Friday, November 28, 2008

Third World Scenes

A 34 year-old temporary worker is trampled to death by shoppers as he opened the doors at Wal-Mart--at 5 a.m., in NY.

Seriously. What is wrong with people?

Thursday, November 27, 2008

Happy Thanksgiving

A growing number of people are going hungry. Much needed help is on the way, on January 20th.

Monday, November 24, 2008

Bailing Out Killers

Now that I got your attention with that headline, may I draw your attention to this video?

Then, after you have watched it, ask yourself whether you cannot think of several billion ways to waste the money that our government is thinking of giving the three automakers.

This is one case in which, before you meet the enemy, you should prepare a really long list of preconditions so they don't just take the money and run, again. After they kill your hopes, of course.

Friday, November 21, 2008

Free Market Religion

Stephen Colbert's wit is the best antidote for the platitudes that regularly find their way in the mainstream media. It's about time someone took on the myth of the "free market" as the best possible system, requiring no changes, no intervention, and incapable of doing any harm if left to its own devices. Colbert analogizes the free market with religion, calling it "moneytheism." Colbert's satire, as usual, is unassailable. He is a true national treasure.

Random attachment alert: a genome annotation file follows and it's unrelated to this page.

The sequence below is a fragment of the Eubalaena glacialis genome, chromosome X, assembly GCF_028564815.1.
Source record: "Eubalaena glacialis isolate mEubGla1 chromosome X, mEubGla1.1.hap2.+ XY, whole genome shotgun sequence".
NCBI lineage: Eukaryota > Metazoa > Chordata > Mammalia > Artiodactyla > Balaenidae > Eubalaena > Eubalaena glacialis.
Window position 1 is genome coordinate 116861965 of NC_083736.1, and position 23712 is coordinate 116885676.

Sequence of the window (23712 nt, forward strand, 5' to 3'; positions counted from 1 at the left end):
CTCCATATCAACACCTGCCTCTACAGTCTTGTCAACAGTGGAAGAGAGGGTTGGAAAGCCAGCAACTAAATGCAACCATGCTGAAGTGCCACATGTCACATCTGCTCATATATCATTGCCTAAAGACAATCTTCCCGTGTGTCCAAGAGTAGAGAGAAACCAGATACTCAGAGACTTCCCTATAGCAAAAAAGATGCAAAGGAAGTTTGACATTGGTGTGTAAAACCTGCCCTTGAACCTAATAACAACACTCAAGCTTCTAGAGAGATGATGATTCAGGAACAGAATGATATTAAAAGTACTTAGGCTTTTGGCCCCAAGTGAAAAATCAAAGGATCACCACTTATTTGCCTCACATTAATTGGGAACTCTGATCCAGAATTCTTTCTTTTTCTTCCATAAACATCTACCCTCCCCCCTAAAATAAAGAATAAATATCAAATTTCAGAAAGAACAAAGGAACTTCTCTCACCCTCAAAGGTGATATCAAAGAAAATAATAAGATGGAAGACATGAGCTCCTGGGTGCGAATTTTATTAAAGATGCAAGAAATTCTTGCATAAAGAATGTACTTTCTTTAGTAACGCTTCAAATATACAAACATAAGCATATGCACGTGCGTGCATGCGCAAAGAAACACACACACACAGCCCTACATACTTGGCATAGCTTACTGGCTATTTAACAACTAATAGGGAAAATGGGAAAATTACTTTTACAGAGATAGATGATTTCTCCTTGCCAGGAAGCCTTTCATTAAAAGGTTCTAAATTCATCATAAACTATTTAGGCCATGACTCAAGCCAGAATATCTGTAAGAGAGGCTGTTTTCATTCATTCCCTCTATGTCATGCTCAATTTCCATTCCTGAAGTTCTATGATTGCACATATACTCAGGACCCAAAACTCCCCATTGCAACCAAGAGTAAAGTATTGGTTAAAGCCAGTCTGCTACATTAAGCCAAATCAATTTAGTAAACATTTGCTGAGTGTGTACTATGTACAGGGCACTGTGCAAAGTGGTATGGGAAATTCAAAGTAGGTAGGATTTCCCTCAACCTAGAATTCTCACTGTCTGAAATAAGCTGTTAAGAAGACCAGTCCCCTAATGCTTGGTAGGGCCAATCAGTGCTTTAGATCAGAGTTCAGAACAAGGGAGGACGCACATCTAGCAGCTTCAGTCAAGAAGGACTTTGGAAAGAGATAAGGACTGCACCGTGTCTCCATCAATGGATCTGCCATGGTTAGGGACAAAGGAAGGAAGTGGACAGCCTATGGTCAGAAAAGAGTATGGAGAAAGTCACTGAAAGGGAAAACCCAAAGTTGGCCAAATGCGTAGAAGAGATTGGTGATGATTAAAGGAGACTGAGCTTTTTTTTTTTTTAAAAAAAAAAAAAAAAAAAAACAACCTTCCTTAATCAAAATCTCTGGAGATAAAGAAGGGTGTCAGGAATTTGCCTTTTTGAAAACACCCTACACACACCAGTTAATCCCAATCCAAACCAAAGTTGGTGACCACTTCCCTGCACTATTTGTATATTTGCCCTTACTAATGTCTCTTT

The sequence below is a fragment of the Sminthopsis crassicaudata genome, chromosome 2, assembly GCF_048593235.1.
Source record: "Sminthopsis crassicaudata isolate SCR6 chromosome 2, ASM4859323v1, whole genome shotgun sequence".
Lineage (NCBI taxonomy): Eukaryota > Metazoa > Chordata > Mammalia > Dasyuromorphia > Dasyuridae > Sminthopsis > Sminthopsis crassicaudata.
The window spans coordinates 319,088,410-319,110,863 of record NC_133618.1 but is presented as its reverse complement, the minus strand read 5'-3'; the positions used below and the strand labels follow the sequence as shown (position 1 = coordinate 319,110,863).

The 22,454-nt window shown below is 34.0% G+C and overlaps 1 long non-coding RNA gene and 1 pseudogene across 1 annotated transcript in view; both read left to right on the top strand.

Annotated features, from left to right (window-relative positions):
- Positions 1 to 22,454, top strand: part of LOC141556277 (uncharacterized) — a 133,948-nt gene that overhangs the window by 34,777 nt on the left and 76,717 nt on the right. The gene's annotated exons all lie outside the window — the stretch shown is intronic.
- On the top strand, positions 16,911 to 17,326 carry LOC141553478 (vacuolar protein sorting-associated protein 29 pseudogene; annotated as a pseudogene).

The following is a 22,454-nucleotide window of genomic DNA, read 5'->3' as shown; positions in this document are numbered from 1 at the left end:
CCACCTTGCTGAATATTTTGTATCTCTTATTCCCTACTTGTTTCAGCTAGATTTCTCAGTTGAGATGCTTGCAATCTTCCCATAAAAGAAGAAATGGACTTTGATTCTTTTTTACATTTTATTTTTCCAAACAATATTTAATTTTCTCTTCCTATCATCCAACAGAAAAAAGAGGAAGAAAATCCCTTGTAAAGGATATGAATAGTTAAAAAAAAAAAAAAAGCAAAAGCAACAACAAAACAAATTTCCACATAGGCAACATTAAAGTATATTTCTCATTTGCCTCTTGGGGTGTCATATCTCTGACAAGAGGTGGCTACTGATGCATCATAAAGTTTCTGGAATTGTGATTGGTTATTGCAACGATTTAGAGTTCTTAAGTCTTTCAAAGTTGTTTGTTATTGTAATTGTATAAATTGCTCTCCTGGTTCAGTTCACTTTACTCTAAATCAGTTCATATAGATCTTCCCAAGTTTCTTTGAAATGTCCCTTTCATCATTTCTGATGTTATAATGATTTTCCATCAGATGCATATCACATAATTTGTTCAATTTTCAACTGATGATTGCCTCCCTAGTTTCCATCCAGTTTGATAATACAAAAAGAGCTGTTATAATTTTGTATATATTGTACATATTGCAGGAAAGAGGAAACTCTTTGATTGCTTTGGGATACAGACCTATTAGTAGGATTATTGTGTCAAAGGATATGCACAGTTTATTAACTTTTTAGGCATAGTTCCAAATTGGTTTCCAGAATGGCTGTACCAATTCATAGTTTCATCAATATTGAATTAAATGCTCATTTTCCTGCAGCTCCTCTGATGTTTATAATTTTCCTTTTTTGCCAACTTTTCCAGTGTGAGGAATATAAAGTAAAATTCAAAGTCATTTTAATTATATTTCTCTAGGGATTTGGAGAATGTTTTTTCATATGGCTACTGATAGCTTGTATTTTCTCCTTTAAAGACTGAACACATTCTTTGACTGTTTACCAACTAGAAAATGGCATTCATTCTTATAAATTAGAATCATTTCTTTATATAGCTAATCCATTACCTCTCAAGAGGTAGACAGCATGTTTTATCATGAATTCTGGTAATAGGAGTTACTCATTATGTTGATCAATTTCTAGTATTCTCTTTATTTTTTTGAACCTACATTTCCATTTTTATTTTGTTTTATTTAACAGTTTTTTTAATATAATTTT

The juicy part of the segment starts at 2:14 (the rest ain't too bad, either.) Watch.

The Colbert ReportMon - Thurs 11:30pm / 10:30c
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Wednesday, November 19, 2008


The recent electoral drubbing suffered by the Republican party at the hands of the party that was a master at snatching defeat out of victory's jaws is starting to open some eyes.

Kathleen Parker, conservative writer, has already been highly critical of McCain's choice of a running (play)mate. Now she's going full bore against the religious extremists in the Republican Party, and against "the base" that turned the party of Lincoln into the anachronistic joke before our eyes.